At half-time yesterday the message board on Manchester United's official website could be described only as democratic. When it came to blame, just about everyone connected with Old Trafford got their fair share.
The defence, the midfield, the management came under fire but probably the most pertinent message asked "What is going on?" At precisely the same moment, Sir Alex Ferguson was saying something similar in the City of Manchester Stadium dressing rooms, and the hairdryer would have been blowing at its fiercest in the direction of the back four.
What was going on, as far as Ferguson was concerned, was some of the most inept defending this side of a struggling Sunday pub side, and at least they would have the excuse of a heavy Saturday night. United had no such alibi, and they have been looking for one since August.
While Chelsea and Liverpool have been building their Premiership challenge on defences that would make a cash-strapped Chancellor of the Exchequer look generous, United have been swaying around on top of dodgy foundations all season. It is a failing that partly cost them a place in Europe and yesterday it knocked them out of the race for the title. At Manchester City of all places.
"We looked like a team who were up for a derby match and up for a scrap," Stuart Pearce, the City manager said, and that was precisely what was wrong with the United defence yesterday. When it came to a physical challenge it was usually a player in a sky blue shirt who prevailed. And given that it was the muscles of Darius Vassell (5ft 7in), Trevor Sinclair (5ft 9in) and Andy Cole (5ft 10in) that were being flexed, you can gauge how pathetic the red leviathans were. Gary Neville had a mediocre game by his standards and was still head and shoulders above his defensive colleagues.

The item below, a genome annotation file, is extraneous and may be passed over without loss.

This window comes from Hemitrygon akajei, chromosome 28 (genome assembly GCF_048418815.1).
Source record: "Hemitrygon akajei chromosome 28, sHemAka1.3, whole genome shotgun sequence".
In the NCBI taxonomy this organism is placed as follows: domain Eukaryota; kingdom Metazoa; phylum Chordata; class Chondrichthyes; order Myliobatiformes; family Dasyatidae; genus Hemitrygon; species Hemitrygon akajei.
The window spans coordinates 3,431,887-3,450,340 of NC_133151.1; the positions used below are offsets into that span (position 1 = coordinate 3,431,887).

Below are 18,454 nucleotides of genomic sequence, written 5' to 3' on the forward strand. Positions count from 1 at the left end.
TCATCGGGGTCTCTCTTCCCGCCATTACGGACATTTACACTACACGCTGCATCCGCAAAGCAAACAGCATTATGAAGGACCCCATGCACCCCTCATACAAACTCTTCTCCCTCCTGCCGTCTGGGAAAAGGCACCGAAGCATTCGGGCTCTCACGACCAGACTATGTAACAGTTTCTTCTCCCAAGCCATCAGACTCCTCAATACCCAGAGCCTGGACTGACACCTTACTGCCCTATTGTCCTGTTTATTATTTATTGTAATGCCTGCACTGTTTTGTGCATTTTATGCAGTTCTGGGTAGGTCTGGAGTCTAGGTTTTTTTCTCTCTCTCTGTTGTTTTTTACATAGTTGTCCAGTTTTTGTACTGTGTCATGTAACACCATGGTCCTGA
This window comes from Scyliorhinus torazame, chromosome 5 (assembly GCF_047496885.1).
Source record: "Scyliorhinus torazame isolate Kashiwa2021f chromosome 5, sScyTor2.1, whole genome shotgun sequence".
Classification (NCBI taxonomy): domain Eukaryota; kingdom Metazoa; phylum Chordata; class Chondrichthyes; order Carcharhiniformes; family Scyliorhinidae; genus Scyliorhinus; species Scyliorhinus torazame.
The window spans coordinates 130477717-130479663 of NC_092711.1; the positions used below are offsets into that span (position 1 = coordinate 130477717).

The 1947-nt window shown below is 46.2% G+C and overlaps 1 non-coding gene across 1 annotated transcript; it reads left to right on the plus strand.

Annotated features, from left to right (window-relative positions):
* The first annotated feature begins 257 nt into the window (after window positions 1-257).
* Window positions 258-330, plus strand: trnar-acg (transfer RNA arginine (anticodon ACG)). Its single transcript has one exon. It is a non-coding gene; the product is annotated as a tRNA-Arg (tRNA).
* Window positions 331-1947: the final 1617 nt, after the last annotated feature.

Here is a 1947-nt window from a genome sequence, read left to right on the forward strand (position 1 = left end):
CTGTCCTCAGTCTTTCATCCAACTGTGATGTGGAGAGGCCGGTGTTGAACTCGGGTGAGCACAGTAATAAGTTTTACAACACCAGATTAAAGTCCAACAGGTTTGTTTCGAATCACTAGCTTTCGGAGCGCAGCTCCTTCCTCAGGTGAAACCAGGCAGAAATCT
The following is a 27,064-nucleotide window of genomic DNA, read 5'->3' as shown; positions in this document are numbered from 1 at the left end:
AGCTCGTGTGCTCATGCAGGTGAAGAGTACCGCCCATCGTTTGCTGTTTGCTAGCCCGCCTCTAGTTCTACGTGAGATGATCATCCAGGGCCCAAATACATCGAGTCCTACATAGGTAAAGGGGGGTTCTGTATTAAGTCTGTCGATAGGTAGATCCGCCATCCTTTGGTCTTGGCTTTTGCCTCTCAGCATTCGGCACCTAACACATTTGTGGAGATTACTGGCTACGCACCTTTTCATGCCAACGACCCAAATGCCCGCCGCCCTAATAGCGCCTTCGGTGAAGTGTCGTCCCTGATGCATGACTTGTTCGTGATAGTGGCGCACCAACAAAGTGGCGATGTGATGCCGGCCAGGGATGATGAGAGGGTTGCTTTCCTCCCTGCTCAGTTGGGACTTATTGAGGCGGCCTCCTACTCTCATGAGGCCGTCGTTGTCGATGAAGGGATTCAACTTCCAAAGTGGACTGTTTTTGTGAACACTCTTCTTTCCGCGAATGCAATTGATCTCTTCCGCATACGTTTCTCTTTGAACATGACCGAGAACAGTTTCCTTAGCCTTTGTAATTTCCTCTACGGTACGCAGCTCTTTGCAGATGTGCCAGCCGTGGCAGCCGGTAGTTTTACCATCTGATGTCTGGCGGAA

With the first City goal, John O'Shea was dispossessed, Neville could not clear his lines with a header and the centre of the defence disappeared. In the second, Mikaël Silvestre attempted to halt Vassell in much the way ushers guide wedding guests to their seats. "Which side sir?" To the left of Edwin van der Sar will do nicely, thank you.
Where was Patrice Evra, United's new left-back, in all this shambles? It was a question that Ferguson would have been asking, had he not been wondering where he had put the £5 million receipt just in case Monaco would take back faulty goods. The answer was: missing.
Described as "one of the best full-backs in Europe" by Ferguson, Evra is undoubtedly quick, but even his fleet-footedness could not match the speed of the United supporters in wondering whether he is going to be up to the physical challenge of the Premiership. The small Frenchman looked overwhelmed, was dominated by Sinclair, and was replaced after 45 minutes with his side two goals down.
"Maybe playing him was a bit of a gamble," Ferguson conceded. "That's why I played Mikaël Silvestre, because he is French and could look after him." Which explained mistakes one and two. As for the substitution, the United manager added: "At 2-0 we had to make sure we didn't concede another goal and John O'Shea is more used to derbies." That takes care of mistake No 3.
"It wasn't Evra's fault," Ferguson said. "The defending was poor. We gave the ball away too often and couldn't deal with crosses into the box." Apart from that, everything was perfect.
Ferguson was describing the first half but the apex of inefficiency came after 75 minutes when a high ball caused so much confusion for Silvestre and Rio Ferdinand that you wondered if the Chuckle Brothers had been slipped on as substitutes to form a centre-back partnership. It would have been funny if you had not considered the £150,000 in wages that supporters are forking out for these two every week.
The only one connected to United who had reason to laugh was Nemanja Vidic, who can now make his debut after his £7m transfer safe in the knowledge he can only make things better. He could not be worse.Reuse content